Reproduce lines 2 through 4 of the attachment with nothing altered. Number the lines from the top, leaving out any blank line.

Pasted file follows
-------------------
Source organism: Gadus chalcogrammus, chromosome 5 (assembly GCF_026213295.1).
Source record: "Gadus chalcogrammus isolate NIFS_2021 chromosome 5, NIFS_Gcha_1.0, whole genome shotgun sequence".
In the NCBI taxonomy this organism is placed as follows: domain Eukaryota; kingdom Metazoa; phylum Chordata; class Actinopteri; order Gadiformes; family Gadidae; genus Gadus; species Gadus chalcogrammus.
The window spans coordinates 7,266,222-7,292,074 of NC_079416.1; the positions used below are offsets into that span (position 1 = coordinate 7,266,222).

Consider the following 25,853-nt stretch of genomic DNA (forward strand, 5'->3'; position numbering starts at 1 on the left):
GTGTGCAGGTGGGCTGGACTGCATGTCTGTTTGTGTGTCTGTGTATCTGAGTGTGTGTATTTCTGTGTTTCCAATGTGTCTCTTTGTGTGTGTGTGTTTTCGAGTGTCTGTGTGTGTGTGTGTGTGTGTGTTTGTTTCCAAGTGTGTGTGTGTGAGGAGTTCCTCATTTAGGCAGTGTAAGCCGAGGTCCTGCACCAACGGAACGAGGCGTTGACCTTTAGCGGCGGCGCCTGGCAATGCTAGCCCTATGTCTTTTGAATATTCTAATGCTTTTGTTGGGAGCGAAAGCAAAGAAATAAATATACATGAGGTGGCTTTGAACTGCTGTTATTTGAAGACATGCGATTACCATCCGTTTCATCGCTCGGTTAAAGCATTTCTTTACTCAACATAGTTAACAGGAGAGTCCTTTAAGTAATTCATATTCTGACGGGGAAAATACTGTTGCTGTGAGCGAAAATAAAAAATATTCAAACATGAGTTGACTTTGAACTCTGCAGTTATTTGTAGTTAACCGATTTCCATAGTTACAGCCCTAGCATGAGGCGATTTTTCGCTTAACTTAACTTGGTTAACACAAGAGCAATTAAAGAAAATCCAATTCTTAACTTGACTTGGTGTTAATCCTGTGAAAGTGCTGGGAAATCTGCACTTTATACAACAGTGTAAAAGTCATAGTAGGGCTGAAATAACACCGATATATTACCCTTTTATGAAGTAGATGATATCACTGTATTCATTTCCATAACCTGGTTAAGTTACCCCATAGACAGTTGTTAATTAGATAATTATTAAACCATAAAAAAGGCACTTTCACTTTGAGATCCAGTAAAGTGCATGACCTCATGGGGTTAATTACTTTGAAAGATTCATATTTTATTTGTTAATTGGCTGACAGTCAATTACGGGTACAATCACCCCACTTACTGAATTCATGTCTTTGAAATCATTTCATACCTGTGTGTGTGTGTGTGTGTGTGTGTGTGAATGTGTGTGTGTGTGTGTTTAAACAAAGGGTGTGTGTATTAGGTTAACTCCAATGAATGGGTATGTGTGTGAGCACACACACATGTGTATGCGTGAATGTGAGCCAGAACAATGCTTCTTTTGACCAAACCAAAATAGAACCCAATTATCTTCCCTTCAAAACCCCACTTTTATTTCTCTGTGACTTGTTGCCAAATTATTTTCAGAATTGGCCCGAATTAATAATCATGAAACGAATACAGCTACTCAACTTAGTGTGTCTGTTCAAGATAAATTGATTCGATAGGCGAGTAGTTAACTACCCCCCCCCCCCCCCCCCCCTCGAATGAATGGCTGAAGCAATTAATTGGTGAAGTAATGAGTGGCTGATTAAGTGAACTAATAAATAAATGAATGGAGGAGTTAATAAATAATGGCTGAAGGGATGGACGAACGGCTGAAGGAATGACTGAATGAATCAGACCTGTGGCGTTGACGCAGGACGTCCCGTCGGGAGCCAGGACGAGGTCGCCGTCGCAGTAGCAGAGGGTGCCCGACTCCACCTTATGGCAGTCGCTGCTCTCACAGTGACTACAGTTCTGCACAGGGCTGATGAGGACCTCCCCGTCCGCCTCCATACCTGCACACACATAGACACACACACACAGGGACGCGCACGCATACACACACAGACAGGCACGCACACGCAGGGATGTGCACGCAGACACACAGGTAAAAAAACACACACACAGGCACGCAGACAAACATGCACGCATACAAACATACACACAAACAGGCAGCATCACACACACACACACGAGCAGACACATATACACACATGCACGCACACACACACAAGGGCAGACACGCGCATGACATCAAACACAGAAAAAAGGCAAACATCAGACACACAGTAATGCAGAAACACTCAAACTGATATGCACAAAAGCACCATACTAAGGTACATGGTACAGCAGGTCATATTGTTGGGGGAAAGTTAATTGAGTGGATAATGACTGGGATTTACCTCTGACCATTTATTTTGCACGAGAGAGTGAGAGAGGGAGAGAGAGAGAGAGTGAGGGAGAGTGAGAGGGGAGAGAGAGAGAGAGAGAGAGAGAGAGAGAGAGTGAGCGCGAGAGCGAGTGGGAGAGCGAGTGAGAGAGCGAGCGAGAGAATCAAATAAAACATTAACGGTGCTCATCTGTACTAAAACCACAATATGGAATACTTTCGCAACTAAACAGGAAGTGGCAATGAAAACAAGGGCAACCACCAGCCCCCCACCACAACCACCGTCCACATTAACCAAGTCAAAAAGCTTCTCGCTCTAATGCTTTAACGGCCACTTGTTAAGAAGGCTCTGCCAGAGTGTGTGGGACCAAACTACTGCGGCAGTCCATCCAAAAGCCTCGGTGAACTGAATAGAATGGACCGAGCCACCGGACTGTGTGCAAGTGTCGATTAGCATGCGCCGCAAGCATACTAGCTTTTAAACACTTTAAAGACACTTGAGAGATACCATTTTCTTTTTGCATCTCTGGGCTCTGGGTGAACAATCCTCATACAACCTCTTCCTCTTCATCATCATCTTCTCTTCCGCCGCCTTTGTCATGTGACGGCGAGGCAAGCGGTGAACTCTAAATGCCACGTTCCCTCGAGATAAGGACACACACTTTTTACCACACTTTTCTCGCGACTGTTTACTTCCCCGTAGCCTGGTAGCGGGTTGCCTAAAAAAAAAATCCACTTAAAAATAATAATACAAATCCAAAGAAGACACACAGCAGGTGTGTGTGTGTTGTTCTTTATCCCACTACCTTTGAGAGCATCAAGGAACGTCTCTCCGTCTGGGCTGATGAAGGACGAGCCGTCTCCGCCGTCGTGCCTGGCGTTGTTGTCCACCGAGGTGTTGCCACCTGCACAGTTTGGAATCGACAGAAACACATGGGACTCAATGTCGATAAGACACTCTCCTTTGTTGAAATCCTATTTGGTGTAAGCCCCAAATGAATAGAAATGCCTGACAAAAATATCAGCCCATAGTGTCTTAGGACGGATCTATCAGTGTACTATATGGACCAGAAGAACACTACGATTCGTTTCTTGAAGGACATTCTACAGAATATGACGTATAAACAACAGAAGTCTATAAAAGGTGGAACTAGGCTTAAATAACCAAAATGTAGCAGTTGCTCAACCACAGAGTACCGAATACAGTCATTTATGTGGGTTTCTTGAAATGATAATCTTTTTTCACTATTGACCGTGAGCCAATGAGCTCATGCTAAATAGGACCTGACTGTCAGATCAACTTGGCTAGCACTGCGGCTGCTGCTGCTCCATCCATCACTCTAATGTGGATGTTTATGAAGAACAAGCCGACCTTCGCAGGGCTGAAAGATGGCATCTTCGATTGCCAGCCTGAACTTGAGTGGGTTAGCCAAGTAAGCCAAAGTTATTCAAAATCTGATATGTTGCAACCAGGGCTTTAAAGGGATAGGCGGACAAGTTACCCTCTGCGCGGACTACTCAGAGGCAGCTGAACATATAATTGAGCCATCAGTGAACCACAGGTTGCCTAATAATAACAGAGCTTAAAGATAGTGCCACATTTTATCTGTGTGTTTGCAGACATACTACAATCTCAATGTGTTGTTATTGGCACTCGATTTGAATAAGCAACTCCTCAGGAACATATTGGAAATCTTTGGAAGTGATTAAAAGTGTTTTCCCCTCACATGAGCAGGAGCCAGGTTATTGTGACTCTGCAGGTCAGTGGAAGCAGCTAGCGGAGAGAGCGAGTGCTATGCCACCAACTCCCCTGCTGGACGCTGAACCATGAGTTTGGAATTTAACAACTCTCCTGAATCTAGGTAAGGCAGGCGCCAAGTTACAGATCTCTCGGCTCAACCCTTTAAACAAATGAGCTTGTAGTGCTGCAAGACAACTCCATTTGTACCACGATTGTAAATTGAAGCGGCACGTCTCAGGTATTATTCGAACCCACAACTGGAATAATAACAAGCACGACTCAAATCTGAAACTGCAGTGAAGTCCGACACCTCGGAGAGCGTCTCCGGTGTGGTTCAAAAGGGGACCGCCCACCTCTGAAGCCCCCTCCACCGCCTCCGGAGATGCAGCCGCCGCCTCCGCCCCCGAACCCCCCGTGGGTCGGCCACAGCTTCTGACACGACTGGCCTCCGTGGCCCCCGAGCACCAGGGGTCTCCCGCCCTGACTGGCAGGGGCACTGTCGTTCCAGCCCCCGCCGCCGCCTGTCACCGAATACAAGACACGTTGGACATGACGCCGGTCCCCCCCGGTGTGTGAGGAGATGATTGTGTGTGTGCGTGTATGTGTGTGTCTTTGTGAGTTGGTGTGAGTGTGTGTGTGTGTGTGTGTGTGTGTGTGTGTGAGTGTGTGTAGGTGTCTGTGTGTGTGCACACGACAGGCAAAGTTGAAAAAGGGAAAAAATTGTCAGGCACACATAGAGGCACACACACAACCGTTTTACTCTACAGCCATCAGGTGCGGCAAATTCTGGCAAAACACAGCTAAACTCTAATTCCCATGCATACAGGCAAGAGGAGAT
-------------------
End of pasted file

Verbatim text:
Source record: "Gadus chalcogrammus isolate NIFS_2021 chromosome 5, NIFS_Gcha_1.0, whole genome shotgun sequence".
In the NCBI taxonomy this organism is placed as follows: domain Eukaryota; kingdom Metazoa; phylum Chordata; class Actinopteri; order Gadiformes; family Gadidae; genus Gadus; species Gadus chalcogrammus.
The window spans coordinates 7,266,222-7,292,074 of NC_079416.1; the positions used below are offsets into that span (position 1 = coordinate 7,266,222).